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Congratulations, you're pregnant - almost! Did you know that you're already considered two weeks pregnant when you conceive? The first day of your pregnancy is actually the first day of your last period. So, you haven't even ovulated when doctors consider you to be pregnant. So, you're not technically pregnant during your first week, but you soon will be.

You're going to be pregnant for approximately 40 weeks, which breaks down into 280 days. Each 13 week section of your pregnancy is called a trimester, and you can expect very different things depending on whether you're in your first trimester or your third.

During this time, you should ensure that your body is in optimal health for pregnancy. If you smoke or drink, you need to stop right away your baby's health depends on it. Mothers who smoke during pregnancy have a much higher risk of having a premature or low birth weight baby, or having a baby who dies of Sudden Infant Death Syndrome (SIDS). Alcohol can cause serious pregnancy complications and birth defects, and no amount is safe during pregnancy. You need to talk to your physician about any prescription or over the counter medications you may be taking. Certain medications can interfere with conception, or be dangerous to a developing fetus.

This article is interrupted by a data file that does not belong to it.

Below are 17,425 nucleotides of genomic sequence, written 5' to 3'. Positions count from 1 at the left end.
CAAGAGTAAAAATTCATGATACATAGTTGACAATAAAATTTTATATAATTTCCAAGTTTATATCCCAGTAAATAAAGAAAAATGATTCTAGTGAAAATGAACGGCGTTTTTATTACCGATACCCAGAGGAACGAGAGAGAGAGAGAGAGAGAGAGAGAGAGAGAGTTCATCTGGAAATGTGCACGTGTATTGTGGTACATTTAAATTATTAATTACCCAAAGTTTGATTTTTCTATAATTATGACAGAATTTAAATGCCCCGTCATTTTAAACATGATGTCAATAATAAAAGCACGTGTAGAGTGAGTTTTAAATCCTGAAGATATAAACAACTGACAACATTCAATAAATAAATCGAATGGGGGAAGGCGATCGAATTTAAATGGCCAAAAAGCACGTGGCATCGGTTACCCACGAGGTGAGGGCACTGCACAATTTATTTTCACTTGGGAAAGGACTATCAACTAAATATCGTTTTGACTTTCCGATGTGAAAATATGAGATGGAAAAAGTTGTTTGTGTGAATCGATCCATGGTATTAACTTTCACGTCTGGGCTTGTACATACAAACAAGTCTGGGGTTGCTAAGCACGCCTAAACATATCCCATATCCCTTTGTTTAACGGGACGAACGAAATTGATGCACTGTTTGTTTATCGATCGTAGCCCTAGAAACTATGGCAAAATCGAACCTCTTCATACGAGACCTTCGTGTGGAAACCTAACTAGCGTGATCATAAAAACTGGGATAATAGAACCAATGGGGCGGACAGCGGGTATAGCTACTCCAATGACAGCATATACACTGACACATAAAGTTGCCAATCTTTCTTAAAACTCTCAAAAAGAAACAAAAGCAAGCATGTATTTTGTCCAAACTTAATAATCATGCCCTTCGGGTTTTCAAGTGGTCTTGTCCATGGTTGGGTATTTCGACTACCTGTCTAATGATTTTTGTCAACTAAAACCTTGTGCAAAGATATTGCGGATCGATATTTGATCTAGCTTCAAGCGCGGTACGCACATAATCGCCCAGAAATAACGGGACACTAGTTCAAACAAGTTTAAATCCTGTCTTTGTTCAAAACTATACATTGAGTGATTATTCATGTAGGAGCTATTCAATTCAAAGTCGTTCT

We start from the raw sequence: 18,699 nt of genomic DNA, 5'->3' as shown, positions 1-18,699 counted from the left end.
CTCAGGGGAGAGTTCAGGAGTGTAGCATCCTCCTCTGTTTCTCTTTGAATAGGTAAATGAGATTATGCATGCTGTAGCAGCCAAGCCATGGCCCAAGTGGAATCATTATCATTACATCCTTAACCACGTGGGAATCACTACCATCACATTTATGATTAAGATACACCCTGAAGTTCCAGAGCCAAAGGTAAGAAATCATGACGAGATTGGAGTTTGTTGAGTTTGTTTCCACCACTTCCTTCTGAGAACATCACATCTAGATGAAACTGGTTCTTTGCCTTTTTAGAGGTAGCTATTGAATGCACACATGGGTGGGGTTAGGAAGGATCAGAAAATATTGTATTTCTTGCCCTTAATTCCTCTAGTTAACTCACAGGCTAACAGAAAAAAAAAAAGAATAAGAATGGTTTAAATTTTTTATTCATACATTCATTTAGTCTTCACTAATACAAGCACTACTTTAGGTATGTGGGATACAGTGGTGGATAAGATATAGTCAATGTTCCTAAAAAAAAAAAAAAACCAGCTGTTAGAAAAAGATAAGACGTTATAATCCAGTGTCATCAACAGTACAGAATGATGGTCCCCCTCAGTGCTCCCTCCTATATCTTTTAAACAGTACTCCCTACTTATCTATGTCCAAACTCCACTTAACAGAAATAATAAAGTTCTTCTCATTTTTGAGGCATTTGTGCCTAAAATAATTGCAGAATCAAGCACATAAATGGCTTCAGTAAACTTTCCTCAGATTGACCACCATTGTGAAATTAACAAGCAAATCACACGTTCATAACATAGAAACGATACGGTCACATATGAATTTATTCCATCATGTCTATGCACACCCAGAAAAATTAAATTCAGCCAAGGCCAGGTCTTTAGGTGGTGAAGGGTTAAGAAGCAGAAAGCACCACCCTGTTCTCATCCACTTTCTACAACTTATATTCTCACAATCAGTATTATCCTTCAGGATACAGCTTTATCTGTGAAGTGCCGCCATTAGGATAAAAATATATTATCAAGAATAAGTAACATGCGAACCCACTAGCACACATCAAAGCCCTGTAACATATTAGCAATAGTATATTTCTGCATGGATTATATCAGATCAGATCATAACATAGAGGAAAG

Your diet should be rich in fresh fruits and vegetables, whole grains, and lean meats and fish. Keep fatty snacks and sweets to a minimum, and look for foods rich in iron, calcium and protein. Increase your caloric intake to about 2200 calories per day, as this is the recommended amount for conception. Once you're pregnant, your physician will recommend you eat around 2500 calories daily.

It's essential that you're taking at least 400 micrograms of folic acid daily, as this helps prevent neural tube defects like spina bifida. These neural tube defects occur in the first few weeks of pregnancy, usually before you even know you're pregnant. Start taking a prenatal vitamin now, as many regular supplements aren't safe for pregnant women. Taking a prenatal vitamin will ensure that you are getting the nutrients you need for your baby's growth.

Most women find out they are pregnant with a home pregnancy test, once they miss their period or start having pregnancy symptoms like sore and swollen breasts and morning sickness. Once you suspect you're pregnant, you need to schedule an appointment with your physician to confirm your pregnancy and discuss your medical history and pregnancy plans.

 


 
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